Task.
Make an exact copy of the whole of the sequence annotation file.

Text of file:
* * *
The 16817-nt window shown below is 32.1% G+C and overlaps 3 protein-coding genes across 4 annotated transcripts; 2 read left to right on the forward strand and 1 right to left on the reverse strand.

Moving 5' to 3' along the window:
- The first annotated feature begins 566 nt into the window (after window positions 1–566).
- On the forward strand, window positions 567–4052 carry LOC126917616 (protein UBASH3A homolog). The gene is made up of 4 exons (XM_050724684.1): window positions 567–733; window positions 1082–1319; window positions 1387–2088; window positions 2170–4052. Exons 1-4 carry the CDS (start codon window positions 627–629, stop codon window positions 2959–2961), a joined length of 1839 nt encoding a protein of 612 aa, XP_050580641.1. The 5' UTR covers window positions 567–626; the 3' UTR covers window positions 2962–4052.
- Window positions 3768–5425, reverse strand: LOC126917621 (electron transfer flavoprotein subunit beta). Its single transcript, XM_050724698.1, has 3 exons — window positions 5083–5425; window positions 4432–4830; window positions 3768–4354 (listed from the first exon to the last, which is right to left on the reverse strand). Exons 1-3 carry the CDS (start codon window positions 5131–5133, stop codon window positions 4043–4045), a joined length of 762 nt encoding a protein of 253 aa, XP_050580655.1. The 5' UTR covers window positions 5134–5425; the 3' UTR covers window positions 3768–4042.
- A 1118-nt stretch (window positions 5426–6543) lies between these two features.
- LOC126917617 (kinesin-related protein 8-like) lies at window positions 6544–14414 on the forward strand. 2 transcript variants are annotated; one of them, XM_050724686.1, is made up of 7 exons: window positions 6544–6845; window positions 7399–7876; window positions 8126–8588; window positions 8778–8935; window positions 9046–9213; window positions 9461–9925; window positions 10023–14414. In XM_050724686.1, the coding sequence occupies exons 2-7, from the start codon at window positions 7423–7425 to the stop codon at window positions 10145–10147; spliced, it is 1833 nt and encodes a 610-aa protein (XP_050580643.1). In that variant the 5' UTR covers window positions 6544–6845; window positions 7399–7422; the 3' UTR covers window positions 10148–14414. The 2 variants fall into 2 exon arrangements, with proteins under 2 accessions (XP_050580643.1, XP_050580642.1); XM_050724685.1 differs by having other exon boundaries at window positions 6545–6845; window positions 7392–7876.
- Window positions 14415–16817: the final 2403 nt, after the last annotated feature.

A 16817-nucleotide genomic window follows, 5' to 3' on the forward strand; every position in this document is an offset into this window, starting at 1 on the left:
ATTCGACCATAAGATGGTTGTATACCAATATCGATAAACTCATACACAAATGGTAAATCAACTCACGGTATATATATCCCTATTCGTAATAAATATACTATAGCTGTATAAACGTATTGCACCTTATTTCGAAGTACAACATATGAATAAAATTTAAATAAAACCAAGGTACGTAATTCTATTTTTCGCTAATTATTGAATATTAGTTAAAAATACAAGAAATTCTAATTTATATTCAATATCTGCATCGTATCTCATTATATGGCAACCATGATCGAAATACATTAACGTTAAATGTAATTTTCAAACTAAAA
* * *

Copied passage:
The 16817-nt window shown below is 32.1% G+C and overlaps 3 protein-coding genes across 4 annotated transcripts; 2 read left to right on the forward strand and 1 right to left on the reverse strand.

Moving 5' to 3' along the window:
- The first annotated feature begins 566 nt into the window (after window positions 1–566).
- On the forward strand, window positions 567–4052 carry LOC126917616 (protein UBASH3A homolog). The gene is made up of 4 exons (XM_050724684.1): window positions 567–733; window positions 1082–1319; window positions 1387–2088; window positions 2170–4052. Exons 1-4 carry the CDS (start codon window positions 627–629, stop codon window positions 2959–2961), a joined length of 1839 nt encoding a protein of 612 aa, XP_050580641.1. The 5' UTR covers window positions 567–626; the 3' UTR covers window positions 2962–4052.
- Window positions 3768–5425, reverse strand: LOC126917621 (electron transfer flavoprotein subunit beta). Its single transcript, XM_050724698.1, has 3 exons — window positions 5083–5425; window positions 4432–4830; window positions 3768–4354 (listed from the first exon to the last, which is right to left on the reverse strand). Exons 1-3 carry the CDS (start codon window positions 5131–5133, stop codon window positions 4043–4045), a joined length of 762 nt encoding a protein of 253 aa, XP_050580655.1. The 5' UTR covers window positions 5134–5425; the 3' UTR covers window positions 3768–4042.
- A 1118-nt stretch (window positions 5426–6543) lies between these two features.
- LOC126917617 (kinesin-related protein 8-like) lies at window positions 6544–14414 on the forward strand. 2 transcript variants are annotated; one of them, XM_050724686.1, is made up of 7 exons: window positions 6544–6845; window positions 7399–7876; window positions 8126–8588; window positions 8778–8935; window positions 9046–9213; window positions 9461–9925; window positions 10023–14414. In XM_050724686.1, the coding sequence occupies exons 2-7, from the start codon at window positions 7423–7425 to the stop codon at window positions 10145–10147; spliced, it is 1833 nt and encodes a 610-aa protein (XP_050580643.1). In that variant the 5' UTR covers window positions 6544–6845; window positions 7399–7422; the 3' UTR covers window positions 10148–14414. The 2 variants fall into 2 exon arrangements, with proteins under 2 accessions (XP_050580643.1, XP_050580642.1); XM_050724685.1 differs by having other exon boundaries at window positions 6545–6845; window positions 7392–7876.
- Window positions 14415–16817: the final 2403 nt, after the last annotated feature.

A 16817-nucleotide genomic window follows, 5' to 3' on the forward strand; every position in this document is an offset into this window, starting at 1 on the left:
ATTCGACCATAAGATGGTTGTATACCAATATCGATAAACTCATACACAAATGGTAAATCAACTCACGGTATATATATCCCTATTCGTAATAAATATACTATAGCTGTATAAACGTATTGCACCTTATTTCGAAGTACAACATATGAATAAAATTTAAATAAAACCAAGGTACGTAATTCTATTTTTCGCTAATTATTGAATATTAGTTAAAAATACAAGAAATTCTAATTTATATTCAATATCTGCATCGTATCTCATTATATGGCAACCATGATCGAAATACATTAACGTTAAATGTAATTTTCAAACTAAAA